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Reducing crime and violence: experimental evidence on adult noncognitive investments in Liberia

Christopher Blattman, Julian C Jamison and Margaret Sheridan

No 7648, Policy Research Working Paper Series from The World Bank

Abstract: The paper shows that self-control, time preferences, and values are malleable in adults, and that investments in these skills and preferences reduce crime and violence. The authors recruited criminally-engaged Liberian men and randomized half to eight weeks of group cognitive behavioral therapy, fostering self-regulation, patience, and noncriminal values. They also randomized $200 grants. Cash alone and therapy alone dramatically reduced crime and violence, but effects dissipated within a year. When cash followed therapy, however, crime and violence decreased by as much as 50 percent for at least a year. They hypothesize that cash reinforced therapy's lessons by prolonging practice and self-investment.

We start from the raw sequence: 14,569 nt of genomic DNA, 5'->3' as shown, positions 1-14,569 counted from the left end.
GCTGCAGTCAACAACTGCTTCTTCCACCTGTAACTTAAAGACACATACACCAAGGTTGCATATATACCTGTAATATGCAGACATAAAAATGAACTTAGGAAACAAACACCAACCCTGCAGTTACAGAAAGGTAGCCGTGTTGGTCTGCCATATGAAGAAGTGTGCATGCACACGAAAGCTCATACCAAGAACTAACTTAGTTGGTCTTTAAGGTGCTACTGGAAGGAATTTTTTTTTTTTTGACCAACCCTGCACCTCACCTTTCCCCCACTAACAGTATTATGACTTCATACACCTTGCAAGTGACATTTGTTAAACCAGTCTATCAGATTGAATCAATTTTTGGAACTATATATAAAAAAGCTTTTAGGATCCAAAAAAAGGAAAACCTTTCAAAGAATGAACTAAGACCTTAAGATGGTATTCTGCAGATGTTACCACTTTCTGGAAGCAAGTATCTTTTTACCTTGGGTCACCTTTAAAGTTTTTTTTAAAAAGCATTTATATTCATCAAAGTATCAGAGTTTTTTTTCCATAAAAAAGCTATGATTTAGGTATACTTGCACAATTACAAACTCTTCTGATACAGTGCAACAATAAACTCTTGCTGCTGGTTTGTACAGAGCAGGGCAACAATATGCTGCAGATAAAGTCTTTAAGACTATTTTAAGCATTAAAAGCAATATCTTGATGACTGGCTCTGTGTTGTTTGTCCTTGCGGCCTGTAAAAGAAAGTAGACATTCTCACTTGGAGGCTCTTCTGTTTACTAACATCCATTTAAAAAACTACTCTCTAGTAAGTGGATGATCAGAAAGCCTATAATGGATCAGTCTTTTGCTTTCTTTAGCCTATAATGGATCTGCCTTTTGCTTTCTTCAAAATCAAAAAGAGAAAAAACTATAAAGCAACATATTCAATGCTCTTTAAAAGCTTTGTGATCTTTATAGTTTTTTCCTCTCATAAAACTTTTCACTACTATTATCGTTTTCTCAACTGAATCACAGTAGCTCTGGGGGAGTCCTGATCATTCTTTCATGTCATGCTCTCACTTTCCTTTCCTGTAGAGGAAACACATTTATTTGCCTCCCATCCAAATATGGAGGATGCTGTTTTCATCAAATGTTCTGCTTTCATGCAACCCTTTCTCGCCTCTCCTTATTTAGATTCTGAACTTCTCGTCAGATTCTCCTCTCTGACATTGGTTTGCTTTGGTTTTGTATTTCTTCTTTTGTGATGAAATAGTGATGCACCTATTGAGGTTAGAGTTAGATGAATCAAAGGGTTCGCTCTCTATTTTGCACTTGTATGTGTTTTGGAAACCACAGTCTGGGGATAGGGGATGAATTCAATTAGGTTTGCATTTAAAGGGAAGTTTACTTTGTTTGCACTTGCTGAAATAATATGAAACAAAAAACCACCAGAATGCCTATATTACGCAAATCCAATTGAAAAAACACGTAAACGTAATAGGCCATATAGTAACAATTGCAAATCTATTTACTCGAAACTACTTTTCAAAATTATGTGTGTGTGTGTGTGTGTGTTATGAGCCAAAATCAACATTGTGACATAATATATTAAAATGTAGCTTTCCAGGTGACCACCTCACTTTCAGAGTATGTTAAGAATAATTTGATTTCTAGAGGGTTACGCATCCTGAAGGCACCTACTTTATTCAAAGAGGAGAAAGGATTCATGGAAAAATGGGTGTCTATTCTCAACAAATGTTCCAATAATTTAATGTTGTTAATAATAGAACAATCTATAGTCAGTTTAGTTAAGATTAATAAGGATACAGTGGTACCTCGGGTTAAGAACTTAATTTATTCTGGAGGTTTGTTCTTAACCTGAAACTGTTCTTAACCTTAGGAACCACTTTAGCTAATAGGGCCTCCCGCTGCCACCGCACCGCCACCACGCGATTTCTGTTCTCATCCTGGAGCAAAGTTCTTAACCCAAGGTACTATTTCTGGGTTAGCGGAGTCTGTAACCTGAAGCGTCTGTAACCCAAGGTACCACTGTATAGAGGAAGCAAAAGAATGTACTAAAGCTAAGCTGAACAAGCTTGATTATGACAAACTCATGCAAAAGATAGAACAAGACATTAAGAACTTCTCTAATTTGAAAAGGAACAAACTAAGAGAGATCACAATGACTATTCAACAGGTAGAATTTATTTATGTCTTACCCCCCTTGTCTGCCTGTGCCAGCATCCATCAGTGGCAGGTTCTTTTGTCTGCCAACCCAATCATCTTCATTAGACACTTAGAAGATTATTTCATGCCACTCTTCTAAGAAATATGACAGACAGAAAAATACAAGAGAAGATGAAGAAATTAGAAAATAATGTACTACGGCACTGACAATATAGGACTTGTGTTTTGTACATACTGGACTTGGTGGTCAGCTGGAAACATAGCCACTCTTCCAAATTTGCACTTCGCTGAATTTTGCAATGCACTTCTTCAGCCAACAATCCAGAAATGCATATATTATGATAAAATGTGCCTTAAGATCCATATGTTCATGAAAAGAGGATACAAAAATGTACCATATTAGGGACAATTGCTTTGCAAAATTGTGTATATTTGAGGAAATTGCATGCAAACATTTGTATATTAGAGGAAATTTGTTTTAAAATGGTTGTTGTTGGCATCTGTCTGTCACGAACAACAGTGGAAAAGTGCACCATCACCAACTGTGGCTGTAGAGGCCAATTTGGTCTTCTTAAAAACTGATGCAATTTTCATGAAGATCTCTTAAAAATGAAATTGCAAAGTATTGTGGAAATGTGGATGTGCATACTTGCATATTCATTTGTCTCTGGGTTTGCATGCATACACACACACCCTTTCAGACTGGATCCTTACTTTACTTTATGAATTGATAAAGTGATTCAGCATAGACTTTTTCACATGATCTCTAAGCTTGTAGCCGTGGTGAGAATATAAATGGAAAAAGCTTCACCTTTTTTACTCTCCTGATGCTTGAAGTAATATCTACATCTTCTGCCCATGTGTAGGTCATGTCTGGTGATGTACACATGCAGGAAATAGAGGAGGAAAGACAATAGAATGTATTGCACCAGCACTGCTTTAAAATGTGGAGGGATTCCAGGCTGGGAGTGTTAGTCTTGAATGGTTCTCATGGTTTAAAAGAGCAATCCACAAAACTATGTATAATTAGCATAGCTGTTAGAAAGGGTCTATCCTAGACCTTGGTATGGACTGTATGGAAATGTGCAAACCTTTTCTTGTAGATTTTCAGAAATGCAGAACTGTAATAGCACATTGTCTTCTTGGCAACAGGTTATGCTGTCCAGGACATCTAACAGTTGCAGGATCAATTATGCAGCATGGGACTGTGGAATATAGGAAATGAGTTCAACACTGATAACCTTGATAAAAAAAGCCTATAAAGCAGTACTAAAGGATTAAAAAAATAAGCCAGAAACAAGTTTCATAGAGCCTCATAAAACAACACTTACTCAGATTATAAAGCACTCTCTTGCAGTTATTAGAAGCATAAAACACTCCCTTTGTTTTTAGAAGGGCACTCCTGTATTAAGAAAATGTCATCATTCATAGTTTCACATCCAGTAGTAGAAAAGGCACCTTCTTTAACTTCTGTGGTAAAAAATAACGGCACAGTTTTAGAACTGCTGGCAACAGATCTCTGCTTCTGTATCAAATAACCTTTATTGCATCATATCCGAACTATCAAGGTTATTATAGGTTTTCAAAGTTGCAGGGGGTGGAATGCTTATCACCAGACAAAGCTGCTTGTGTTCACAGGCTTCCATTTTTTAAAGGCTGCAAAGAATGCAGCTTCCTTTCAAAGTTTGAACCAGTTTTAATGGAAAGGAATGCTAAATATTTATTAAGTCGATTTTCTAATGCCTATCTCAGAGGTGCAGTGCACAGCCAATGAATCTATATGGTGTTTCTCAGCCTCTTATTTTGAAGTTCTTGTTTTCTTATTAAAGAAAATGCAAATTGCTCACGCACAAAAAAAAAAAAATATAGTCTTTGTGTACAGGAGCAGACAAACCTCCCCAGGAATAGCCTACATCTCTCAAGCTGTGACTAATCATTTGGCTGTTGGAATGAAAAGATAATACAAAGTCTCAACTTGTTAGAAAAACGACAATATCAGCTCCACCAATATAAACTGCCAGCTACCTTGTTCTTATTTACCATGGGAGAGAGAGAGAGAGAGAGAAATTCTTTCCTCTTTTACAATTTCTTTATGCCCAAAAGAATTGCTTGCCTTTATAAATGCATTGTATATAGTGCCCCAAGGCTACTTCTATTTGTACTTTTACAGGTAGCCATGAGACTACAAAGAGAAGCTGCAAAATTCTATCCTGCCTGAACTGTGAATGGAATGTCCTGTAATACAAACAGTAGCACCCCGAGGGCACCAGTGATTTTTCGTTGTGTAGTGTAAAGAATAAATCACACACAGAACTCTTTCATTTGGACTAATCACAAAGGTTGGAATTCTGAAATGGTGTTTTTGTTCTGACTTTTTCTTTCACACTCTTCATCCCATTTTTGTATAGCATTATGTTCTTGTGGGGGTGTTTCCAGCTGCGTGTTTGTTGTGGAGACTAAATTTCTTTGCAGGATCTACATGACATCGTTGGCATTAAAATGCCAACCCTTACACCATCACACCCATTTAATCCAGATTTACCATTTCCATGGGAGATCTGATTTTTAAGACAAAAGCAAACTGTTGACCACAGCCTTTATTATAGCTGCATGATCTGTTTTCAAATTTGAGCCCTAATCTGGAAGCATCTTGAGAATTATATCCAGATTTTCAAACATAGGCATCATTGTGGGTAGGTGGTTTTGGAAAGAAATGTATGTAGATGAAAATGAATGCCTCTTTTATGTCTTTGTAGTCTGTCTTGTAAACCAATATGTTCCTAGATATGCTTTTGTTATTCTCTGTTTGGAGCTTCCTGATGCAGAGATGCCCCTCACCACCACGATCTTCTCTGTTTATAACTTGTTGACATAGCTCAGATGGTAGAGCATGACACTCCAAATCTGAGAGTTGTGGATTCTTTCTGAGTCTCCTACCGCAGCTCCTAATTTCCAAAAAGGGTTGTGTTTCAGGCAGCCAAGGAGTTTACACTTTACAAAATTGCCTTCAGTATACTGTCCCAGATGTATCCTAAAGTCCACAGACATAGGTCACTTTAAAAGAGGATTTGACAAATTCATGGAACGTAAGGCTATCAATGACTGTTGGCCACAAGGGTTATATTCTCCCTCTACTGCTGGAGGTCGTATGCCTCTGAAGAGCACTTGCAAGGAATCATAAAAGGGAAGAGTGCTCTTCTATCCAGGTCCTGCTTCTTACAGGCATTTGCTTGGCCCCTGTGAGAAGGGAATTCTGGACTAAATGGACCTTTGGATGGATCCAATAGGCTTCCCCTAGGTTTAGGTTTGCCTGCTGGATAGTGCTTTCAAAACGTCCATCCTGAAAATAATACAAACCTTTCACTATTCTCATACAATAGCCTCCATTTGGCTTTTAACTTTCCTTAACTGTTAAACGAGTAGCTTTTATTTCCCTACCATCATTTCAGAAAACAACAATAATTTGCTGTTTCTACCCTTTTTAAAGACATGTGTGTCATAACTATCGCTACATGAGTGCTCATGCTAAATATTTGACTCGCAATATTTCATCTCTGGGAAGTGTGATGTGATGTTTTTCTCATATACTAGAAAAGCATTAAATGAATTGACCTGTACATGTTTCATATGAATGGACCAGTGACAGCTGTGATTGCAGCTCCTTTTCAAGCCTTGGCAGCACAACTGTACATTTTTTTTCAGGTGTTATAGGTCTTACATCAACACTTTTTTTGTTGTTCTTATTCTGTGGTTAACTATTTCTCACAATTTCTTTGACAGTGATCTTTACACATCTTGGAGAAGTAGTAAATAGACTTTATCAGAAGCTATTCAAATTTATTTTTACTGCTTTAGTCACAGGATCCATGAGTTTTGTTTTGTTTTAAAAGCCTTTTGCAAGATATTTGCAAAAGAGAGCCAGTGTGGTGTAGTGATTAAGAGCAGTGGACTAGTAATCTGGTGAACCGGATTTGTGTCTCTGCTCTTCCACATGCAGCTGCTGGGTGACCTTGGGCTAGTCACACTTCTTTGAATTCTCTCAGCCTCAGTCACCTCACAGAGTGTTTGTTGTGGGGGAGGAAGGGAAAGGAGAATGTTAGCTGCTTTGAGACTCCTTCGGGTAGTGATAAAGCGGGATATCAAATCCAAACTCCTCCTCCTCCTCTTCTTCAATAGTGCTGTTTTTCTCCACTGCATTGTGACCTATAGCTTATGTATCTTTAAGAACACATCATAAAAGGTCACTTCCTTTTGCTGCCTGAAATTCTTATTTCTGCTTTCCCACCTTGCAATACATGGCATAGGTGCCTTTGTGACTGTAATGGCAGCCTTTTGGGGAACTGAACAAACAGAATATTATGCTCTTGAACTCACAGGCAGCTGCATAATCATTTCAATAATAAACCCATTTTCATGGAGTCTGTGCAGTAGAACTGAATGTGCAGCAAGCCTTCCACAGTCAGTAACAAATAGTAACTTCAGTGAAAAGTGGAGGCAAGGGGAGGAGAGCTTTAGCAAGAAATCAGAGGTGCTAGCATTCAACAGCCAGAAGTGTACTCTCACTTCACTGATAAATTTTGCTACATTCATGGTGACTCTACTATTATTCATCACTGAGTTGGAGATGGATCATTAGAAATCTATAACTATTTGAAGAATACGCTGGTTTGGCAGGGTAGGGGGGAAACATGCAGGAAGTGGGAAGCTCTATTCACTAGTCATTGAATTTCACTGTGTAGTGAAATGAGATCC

Keywords: Inequality; Disability; Economic Assistance; Governance Diagnostic Capacity Building; Macroeconomic Management; Services&Transfers to Poor; Access of Poor to Social Services; Economic Forecasting (search for similar items in EconPapers)
Date: 2016-04-20
New Economics Papers: this item is included in nep-afr, nep-exp, nep-pr~ and nep-neu
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